I’m often asked why we can’t let cellular 4G bandwidth take care of the bandwidth needs for rural America. When you look at the ads on TV by Verizon and AT&T you would assume that the cellular data network is robust and is being built everywhere. But there are a lot of practical reasons why cellular data is not the answer for rural broadband:
Rural areas are not being upgraded. The carriers don’t make the same kinds of investments in rural markets that they do in urban markets. To see a similar situation in a related industry, consider how the large cable companies are upgrading cable modems in the metropolitan areas years before they upgrade rural areas. It seems that urban cellular technology is being upgraded every few years while rural cell sites might get upgraded once a decade.
Rural networks are not built where people live. Even where the cellular networks have been upgraded, rural cellular towers have been historically built to take care of car traffic, referred to in the industry as roaming traffic. Think about where you always see cellular towers and they are either on the top of tall hills or else along a highway not close to many homes and businesses. This matters because like all wireless traffic, the data speeds drop drastically with distance from the tower. Where a 3G customer in a City might get 30 Mbps download speed because they are likely less than a mile from a transmitter, a customer who is 4 miles from a tower might now get 5 Mbps. And in a rural area 4 miles is not very far.
The carriers have severe data plans and caps. Even when customers happen to live close to a rural transmitter and can get good data speeds, the data plans for the large carriers are capped at very skimpy levels. One HD movie uses around 1.5 gigabits, meaning that a cap of 2 to 4 gigabits is a poor substitute for landline broadband. There are still a few unlimited data plans around but they are hard to get and dwindling in availability. And it’s been widely reported that once a customer reaches a certain level of usage on an unlimited plan that the speeds are choked to go very slow for the rest of the month.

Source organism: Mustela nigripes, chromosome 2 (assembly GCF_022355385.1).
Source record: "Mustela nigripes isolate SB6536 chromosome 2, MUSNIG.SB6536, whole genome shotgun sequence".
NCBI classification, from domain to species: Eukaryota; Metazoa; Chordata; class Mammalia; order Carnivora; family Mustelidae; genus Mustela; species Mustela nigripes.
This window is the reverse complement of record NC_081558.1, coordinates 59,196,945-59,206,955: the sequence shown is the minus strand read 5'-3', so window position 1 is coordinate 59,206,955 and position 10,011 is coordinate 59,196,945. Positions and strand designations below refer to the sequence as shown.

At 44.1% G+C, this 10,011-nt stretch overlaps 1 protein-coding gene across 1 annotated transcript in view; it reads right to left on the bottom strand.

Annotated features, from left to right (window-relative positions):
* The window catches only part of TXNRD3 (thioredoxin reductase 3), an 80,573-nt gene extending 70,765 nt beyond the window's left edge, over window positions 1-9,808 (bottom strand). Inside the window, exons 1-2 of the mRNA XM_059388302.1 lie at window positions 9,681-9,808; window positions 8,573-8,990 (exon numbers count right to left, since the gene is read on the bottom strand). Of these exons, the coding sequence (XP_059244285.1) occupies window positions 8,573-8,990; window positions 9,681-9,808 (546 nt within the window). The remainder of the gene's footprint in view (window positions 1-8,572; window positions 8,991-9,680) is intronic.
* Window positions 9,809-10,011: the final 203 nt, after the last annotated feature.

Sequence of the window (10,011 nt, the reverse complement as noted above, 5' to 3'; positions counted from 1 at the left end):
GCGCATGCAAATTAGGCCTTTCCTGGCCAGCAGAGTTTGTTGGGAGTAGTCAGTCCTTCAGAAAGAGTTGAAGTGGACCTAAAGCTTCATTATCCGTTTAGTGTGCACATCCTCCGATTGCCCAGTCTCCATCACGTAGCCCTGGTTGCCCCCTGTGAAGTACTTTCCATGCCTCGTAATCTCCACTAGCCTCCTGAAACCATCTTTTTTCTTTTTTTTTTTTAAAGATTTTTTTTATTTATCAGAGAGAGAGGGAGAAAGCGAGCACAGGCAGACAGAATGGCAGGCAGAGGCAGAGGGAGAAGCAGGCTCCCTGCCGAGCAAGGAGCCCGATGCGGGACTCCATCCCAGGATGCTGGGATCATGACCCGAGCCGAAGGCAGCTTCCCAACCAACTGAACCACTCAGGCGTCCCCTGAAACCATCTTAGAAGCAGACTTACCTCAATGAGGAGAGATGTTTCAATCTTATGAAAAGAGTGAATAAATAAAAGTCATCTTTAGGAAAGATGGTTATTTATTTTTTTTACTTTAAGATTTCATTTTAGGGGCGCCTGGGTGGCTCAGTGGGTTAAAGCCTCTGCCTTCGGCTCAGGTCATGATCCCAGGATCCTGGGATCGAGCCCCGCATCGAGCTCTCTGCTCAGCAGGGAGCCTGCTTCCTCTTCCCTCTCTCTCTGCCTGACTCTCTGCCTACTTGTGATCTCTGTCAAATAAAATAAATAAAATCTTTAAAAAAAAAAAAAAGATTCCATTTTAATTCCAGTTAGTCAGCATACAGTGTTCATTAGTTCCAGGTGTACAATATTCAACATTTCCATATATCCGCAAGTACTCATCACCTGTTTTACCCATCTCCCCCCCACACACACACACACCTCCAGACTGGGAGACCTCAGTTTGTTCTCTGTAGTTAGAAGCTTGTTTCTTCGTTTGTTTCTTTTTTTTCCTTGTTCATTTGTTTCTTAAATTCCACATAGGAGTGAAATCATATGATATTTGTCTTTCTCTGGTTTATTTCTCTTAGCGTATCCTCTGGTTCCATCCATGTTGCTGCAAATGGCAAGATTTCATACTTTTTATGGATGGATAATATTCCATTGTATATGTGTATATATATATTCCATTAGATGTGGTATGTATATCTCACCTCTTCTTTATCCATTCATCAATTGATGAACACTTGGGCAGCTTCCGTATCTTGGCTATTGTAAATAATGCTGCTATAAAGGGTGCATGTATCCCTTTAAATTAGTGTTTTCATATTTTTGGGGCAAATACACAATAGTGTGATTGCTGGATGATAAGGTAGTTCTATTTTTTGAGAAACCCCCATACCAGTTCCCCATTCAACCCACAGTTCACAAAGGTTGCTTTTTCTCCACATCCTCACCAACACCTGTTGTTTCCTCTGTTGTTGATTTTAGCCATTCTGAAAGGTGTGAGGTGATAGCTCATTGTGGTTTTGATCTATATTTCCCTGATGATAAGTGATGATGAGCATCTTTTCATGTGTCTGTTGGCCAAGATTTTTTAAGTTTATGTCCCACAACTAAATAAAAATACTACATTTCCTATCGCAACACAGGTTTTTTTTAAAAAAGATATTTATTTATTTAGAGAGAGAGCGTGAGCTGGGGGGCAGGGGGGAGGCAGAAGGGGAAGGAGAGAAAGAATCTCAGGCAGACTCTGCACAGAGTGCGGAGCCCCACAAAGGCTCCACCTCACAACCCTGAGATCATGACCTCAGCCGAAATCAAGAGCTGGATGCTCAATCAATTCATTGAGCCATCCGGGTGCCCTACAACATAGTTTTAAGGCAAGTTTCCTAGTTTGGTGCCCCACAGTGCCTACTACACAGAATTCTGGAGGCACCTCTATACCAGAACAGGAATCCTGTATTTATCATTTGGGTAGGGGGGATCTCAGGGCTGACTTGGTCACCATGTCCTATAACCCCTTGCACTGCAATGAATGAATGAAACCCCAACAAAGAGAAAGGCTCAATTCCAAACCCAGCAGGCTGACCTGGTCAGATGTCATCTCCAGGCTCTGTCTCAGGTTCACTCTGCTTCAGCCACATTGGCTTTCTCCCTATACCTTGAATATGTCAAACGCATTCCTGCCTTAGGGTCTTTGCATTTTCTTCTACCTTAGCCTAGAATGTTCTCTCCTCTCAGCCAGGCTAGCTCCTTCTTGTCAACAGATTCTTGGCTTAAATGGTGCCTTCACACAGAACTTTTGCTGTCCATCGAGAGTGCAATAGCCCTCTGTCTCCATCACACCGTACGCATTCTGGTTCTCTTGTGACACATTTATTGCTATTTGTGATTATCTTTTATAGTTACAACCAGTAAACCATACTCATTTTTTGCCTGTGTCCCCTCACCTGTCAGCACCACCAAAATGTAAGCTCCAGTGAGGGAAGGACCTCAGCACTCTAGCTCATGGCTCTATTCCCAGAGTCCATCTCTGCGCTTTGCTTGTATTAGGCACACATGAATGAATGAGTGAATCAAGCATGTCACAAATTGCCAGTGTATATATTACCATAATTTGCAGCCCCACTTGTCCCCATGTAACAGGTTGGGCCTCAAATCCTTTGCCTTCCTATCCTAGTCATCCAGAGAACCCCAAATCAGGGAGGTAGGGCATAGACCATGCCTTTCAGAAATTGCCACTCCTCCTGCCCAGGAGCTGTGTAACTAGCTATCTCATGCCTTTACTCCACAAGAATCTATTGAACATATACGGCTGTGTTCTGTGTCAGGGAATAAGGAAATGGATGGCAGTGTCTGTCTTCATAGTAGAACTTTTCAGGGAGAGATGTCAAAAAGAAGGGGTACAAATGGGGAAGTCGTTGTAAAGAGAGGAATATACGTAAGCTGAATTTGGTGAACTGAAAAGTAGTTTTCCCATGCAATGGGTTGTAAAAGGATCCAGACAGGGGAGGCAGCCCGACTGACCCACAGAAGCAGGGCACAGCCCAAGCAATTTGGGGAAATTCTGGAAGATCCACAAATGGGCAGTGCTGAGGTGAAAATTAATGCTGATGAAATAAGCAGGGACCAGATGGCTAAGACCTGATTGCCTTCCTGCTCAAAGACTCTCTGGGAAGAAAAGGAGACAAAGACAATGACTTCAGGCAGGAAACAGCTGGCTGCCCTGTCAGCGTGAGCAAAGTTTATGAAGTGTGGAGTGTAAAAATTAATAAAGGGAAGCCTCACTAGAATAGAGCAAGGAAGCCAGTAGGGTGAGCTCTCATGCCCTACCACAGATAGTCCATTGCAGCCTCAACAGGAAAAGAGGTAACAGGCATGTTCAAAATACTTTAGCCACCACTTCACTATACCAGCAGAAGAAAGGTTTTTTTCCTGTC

Voice gets a big priority on the network. Cellular networks were built to deliver vice calls to cell phones and voice calls still get a priority on the network. A cell phone tower is limited to a finite amount of bandwidth. And so, once a few customers are downloading something big at the same time, the performance for the rest of the cell site gets noticeably worse. 3G networks are intended to deliver short bursts of fast data, such as when a cell phone user downloads an app. But there is not enough bandwidth at a cell phone tower to support hundreds of ‘normal’ data customers who are watching streaming video and using bandwidth like we use in our homes and businesses.
The plans are really expensive. Cellular data plans are not cheap. For example, Verizon will sell you a data plan for an iPad at $30 per month and a 4 gigabit total usage cap. Additional gigabits cost $10 to $15 each. To get the same plan for an iPhone is $70 per month since the plan requires voice and text messaging. Cellular data is the most expensive bandwidth in a country that already has some of the most expensive bandwidth in the world.
There are no real 4G deployments yet. While the carriers are all touting 4G wireless, what they are delivering is 3G wireless. By definition the 4G wireless specification allows for gigabit data download speeds. What we now have, in engineering terms can best be described as 3.5 G and real 4G is still sometime in the future. There are reports of current cellular networks in cities getting bursts of speed up to 50 Mbps, which is very good, but is not close to being 4G. But most realized speeds are considerably slower than that.